Murder is defined in Massachusetts General Laws Chapter 265, Section 1 as the unlawful killing of a human being either with malice or in the commission or attempted commission of certain felonies that are punishable by life imprisonment.
Malice is short for “malice aforethought” which is the conscious intent to cause death or great bodily harm to another person before the crime is committed).
Murder in the First Degree must be proved under at least one of three theories:
- Deliberate premeditation; or
- Extreme atrocity; or
- Felony-Murder: murder committed in the commission or attempted commission of a felony punishable by a maximum sentence of imprisonment for life.
Murder in the Second Degree is murder that does not meet any of the additional requirements of First Degree murder. There must be malice but not deliberate premeditation, extreme atrocity or cruelty, or the commission or attempted commission of a life felony.
Defenses to murder charges fall into four major categories:
- The accused did not commit the killing in question;
- The accused committed the killing, but did not commit murder (no malice);
- The accused acted in self-defense or in defense of another and was justified to do so;
- The accused was not legally responsible for the murder due to severe mental illness.
First degree murder is punishable by life without parole (unless the accused is a juvenile).
Second degree murder is punishable by life with parole.
Manslaughter is the intentional unlawful killing of another. Because there is no malice requirement, it does not carry as severe of a penalty as murder. There are two forms of manslaughter: voluntary and involuntary.
Voluntary manslaughter occurs when it can be proved that the accused intentionally inflicted injury likely to cause death that actually caused death and that the infliction of injuries were not legally justified.
The classic law school example of voluntary manslaughter is a person finding his/her spouse in bed with another person and killing that person with a baseball bat. The person who committed the killing was provoked in a way that made him/her lose control and act “in the heat of passion” with no conscious intent to cause death or serious bodily harm prior to the commission of the crime. Another example of voluntary manslaughter is death resulting from the use of excessive force in self-defense.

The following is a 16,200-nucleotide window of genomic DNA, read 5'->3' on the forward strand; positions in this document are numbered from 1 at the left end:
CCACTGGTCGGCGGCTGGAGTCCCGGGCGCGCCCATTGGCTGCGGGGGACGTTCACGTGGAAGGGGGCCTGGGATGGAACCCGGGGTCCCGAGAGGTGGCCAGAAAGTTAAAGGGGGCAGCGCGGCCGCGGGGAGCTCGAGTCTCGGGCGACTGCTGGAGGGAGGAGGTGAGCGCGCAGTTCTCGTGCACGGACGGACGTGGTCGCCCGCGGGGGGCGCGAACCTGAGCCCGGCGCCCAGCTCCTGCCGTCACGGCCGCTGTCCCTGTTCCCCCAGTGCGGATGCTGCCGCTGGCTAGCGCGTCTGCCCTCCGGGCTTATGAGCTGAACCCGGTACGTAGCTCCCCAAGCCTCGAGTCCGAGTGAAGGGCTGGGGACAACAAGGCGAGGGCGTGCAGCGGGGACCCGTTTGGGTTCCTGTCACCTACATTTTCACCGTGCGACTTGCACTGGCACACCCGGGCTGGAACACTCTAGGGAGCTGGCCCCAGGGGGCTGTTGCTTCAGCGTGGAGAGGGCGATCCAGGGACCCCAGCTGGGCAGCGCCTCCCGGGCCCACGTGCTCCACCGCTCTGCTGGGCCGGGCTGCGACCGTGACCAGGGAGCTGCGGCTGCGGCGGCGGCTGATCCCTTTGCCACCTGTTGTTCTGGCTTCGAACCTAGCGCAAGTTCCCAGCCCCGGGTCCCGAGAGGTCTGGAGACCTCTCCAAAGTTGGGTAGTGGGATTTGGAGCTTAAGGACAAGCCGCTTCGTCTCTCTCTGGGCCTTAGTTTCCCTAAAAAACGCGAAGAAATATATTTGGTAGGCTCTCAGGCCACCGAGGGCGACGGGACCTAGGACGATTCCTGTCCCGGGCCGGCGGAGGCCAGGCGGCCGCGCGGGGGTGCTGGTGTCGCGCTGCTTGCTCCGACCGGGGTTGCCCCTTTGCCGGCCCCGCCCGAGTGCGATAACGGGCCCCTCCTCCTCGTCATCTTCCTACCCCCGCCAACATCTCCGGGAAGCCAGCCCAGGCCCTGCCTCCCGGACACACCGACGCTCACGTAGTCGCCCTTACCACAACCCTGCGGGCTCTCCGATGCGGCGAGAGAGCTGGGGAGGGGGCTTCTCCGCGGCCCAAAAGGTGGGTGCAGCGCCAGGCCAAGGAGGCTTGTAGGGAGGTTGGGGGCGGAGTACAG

Involuntary manslaughter is when an unjustified killing was unintentionally caused by wanton or reckless conduct that carried a high likelihood that substantial harm would result to another. It is also the unlawful killing caused by the commission of a battery in circumstances in which the person committing the battery knows or reasonably should know endangers human life.
A tragic example of involuntary manslaughter is when someone punches another person and that person falls and hits his head on a curb causing death.
Voluntary and Involuntary Manslaughter is charged under the same statute which permits a state prison sentence for up to 20 years or a House of Correction sentence up to 2.5 years. Realistically a person convicted under an Involuntary Manslaughter theory of prosecution would face significantly less time than a person convicted of Voluntary Manslaughter.
If you or a loved one has been charged or are being investigated for murder or manslaughter charges, you need an experienced lawyer at your side from the beginning. Early investigations are a critical component of an effective defense and I hire highly skilled investigators to get on the scene before my clients even make it to court. In cases where there may be a mental health defense, I rely on a small group of exceptional forensic psychologists to evaluate my client before he has been confined and medicated in a jail setting. Time is of the essence in building an effective homicide defense and you need a lawyer who can hit the ground running. Please contact my office right away to set up an appointment.